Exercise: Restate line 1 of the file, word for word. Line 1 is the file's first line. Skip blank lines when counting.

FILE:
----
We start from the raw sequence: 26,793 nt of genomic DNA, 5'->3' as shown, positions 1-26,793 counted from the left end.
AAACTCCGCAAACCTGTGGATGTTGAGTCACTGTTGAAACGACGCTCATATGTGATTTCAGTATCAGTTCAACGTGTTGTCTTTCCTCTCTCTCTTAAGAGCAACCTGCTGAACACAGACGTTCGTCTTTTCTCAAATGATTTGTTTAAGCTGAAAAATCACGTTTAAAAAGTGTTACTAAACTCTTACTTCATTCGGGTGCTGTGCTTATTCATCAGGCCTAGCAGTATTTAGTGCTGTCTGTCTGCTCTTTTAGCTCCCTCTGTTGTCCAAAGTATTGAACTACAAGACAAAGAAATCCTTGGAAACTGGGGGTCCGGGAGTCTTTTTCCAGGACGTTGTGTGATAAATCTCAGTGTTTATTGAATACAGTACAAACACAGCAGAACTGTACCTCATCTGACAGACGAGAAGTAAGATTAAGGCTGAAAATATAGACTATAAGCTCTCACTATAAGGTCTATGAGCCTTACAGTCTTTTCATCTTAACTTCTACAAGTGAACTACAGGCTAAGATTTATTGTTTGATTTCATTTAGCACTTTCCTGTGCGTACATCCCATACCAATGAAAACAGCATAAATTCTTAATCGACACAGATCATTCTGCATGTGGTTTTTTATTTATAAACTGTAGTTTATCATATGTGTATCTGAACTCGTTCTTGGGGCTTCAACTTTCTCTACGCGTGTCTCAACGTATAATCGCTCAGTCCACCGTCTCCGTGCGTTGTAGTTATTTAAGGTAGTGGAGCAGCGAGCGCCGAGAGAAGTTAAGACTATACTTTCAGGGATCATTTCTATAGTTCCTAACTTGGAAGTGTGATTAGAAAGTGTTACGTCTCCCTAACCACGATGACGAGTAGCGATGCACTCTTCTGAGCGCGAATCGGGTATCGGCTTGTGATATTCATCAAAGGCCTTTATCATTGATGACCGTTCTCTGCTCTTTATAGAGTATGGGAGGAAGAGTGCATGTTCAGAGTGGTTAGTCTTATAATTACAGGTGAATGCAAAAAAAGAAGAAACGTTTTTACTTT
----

We start from the raw sequence: 26,793 nt of genomic DNA, 5'->3' as shown, positions 1-26,793 counted from the left end.